Researchers at cloud security company ZScaler have discovered a variant of the banking malware Marcher that makes it even more dangerous: It's lurking on the internet disguised as a Flash update.
Users who open a suspect link will be told they need to update Flash and given the option to download an infected APK file. Opening the APK will prompt the user to disable security and allow installation of third-party apps, at which point the APK installs itself and prepares to steal credentials associated with finance app accounts.
ZScaler's team goes on to state that less than 20 percent of antivirus software was able to detect this new form of Marcher. Its code is highly obfuscated, and that makes it even more dangerous—those who have it may have their credentials harvested without ever realizing it.
How Marcher steals credentials
This fake Flash version of Marcher operates exactly like older variants. It registers the device with a command and control (C&C) server and waits for an unsuspecting user to open a finance app. It's then that Marcher springs into action.
SEE: Automated Mobile Application Security Assessment with Mobile Security Framework (TechRepublic Academy)
When a user opens one of over 40 affected apps (Chase, Paypal, Citibank, and even Walmart are among them) Marcher intercepts the login page request and opens a fake one hosted on the internet. If the user logs in, their credentials are as good as stolen—Marcher sends them off to its C&C server immediately.
How to protect yourself
Ideally you won't ever get infected with this hard-to-spot malware. It has to be installed manually, so the best possible prevention is not falling for its attempts to make you do so.
Third-party Android apps, both legitimate and illegitimate, have to be allowed to install by changing a security setting. By making sure this setting is turned off you're preventing not just Marcher, but other dangerous apps, from getting installed.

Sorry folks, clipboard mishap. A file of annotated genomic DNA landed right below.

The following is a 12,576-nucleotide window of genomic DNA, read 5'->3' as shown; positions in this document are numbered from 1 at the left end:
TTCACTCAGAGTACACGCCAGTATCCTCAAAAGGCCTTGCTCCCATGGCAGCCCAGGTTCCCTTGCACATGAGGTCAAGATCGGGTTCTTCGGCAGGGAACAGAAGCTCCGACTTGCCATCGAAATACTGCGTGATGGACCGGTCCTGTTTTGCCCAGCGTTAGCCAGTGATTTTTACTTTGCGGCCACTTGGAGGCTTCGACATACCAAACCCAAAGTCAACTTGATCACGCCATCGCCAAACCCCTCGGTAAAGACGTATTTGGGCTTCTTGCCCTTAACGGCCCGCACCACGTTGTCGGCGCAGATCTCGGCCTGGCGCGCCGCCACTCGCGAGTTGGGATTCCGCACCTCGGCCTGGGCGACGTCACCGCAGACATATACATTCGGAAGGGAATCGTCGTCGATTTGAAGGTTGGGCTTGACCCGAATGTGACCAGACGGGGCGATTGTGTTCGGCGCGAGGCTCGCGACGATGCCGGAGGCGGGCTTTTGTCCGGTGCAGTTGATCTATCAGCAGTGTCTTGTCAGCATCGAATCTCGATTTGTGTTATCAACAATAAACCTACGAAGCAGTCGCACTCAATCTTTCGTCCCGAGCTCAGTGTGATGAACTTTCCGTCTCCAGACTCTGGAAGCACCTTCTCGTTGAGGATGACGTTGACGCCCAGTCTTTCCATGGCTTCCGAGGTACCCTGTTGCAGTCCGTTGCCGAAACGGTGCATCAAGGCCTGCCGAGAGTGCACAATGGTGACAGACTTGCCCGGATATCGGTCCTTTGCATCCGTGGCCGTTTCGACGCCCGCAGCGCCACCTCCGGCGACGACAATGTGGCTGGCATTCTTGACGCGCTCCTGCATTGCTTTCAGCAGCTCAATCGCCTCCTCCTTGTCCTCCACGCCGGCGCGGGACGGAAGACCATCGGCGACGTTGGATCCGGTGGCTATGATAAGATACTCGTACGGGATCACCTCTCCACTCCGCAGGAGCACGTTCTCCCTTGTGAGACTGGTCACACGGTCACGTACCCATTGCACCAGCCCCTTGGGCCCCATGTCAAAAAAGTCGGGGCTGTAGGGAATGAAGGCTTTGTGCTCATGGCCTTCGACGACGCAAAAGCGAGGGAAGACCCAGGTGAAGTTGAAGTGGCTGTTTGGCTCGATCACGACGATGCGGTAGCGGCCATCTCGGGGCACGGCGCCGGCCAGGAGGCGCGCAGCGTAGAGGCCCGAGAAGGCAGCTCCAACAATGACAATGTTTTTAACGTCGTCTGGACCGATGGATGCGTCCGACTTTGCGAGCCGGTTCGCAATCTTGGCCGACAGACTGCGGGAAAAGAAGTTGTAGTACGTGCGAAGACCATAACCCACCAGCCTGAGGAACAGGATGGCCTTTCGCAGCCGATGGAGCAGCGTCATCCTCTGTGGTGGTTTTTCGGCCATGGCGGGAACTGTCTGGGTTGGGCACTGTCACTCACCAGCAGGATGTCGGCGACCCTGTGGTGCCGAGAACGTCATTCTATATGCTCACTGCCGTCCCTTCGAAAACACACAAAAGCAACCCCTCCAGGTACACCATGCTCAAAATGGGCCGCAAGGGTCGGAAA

- Open the Settings app.
- Go to Security.
- Find the Unknown Sources item and make sure it's toggled off.
If you suspect a device does have a Marcher infection don't give it up for dead—it's still possible to boot into safe mode to remove malware.
Marcher is a threat for both personal and business devices. If you are responsible for managing Android devices make sure you control app installation to prevent things like Marcher from happening.
Android malware might be everywhere but it can be easy to prevent much of it by disabling app installation outside of the Play Store. Malware from the store is still a problem, so be sure you have a reliable antivirus app installed on Android devices too.
The three big takeaways for TechRepublic readers:
- A new version of the Marcher Android malware is masquerading as an Adobe Flash update.
- Once installed, Marcher redirects app users to false sign-in pages that it uses to steal credentials from finance-related apps.
- Android owners and administrators should be sure third-party app installation is turned off to prevent Marcher and malware like it from being accidentally installed.
- New Android malware found every 10 seconds, report says (TechRepublic)
- Can Google win its battle with Android malware? (ZDNET)
- Android Security Bulletin June 2017: What you need to know (TechRepublic)
- This Android malware has infected 85 million devices and makes its creators $300,000 a month (ZDNET)
- Virus scanner or malware? Beware app store fakes (CBS News)
Brandon Vigliarolo has nothing to disclose. He does not hold investments in the technology companies he covers.
Brandon writes about apps and software for TechRepublic. He's an award-winning feature writer who previously worked as an IT professional and served as an MP in the US Army.